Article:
‘I couldn’t believe my eyes’: De Blasio defends ‘tough love’ after breaking up Jewish funeral crowd
Thousands of Orthodox Jewish mourners crowded a Brooklyn street Tuesday, April 28, 2020, flouting the city’s social distancing rules to mourn a rabbi who died of coronavirus.(@menasheshapiro / Twitter)
Mayor de Blasio Wednesday strongly defended his decision to break up a Jewish funeral, calling it an act of “tough love” to the Orthodox mourners standing shoulder-to-shoulder on Brooklyn streets during the coronavirus crisis.
“The amount of danger from that gathering is inestimable,” de Blasio said. “People will die because of it, unfortunately."
“I am saying unapologetically that this cannot happen,” he added. “It was said with love, with tough love.”
NYPD Commissioner Dermot Shea strongly backed Hizzoner, saying to the mourners: “You are putting my cops at risk.”
“We won’t allow it,” Shea said firmly.
De Blasio and Shea were responding to a storm of criticism from Jewish leaders after the mayor personally led a police effort to break up the Hasidic funeral in Williamsburg on Tuesday evening.
A crowd estimated at “several thousand people” thronged the streets to mourn the death of a prominent rabbi in defiance of social-distancing rules designed to prevent the spread of the deadly virus, Shea said.
Police issued 12 summonses to mourners for various offenses like disorderly conduct.
De Blasio drew instant criticism from Orthodox Jewish leaders, some of whom pointed out that other gatherings in city parks and Tuesday’s flyover of military jets have not been broken up.
“The mayor of this big city rushed to the “scene” and also sent tweets singling out all 1.1 million Jews,” wrote the Orthodox Jewish Public Affairs Council, an umbrella group.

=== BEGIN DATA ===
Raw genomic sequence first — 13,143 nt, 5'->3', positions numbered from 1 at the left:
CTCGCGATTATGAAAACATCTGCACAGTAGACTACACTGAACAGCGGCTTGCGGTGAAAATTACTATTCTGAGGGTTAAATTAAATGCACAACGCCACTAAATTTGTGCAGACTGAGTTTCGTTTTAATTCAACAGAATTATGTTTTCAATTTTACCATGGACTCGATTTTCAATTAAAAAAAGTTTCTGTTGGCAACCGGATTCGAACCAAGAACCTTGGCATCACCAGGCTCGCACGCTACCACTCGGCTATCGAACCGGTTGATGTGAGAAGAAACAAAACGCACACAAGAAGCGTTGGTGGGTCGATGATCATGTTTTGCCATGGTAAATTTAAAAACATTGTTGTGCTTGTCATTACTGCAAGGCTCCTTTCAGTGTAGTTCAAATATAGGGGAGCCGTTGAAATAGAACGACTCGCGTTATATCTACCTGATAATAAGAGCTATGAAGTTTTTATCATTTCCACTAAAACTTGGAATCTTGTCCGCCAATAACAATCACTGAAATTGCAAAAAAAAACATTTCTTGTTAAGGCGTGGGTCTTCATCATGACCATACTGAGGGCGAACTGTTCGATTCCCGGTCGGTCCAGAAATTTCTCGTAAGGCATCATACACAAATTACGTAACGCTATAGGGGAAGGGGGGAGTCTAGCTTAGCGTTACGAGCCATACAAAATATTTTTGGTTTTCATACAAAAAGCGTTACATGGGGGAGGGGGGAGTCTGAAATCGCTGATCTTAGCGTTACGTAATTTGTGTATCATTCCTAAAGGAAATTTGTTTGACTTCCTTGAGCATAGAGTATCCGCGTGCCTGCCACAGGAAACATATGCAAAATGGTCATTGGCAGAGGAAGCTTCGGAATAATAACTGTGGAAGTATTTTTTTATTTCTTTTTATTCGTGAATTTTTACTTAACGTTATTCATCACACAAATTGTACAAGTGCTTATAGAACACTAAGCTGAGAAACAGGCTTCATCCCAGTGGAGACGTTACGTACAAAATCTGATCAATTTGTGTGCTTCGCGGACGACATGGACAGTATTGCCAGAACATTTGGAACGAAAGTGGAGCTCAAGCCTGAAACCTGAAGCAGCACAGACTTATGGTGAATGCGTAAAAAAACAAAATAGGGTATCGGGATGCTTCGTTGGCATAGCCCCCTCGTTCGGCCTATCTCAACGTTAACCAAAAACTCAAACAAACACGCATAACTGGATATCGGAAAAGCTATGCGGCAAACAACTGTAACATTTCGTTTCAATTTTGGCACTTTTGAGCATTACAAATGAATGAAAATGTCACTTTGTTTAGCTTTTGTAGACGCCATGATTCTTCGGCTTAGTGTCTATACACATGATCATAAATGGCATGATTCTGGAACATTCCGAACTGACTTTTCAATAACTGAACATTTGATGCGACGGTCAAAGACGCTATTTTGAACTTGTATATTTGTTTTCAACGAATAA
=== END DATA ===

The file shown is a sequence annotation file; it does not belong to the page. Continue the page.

The Anti-Defamation League also slammed de Blasio in a bluntly worded “Hey @NYCMayor” tweet.
“The few who don’t social distance should be called out — but generalizing against the whole population is outrageous especially when so many are scapegoating Jews,” ADL executive director Jonathan Greenblatt wrote on Twitter.
De Blasio and Shea strongly disputed the assertion that the city is singling out Jews for enforcement of social distancing rules.
Shea emotionally brought up the NYPD officers who have died from coronavirus. He noted that funerals for the lost cops were limited to a handful of mourners, instead of the tens of thousands of mourners who would normally show their respects to fallen comrades.
Hizzoner told reporters that there is no comparison between families gathering in small groups in parks and a planned mass gathering like the funeral.
After several weeks of coping with the pandemic, de Blasio said he was stunned to see the brazen defiance at the funeral in Williamsburg.
“I couldn’t believe my eyes,” de Blasio said. “We are in a pandemic.”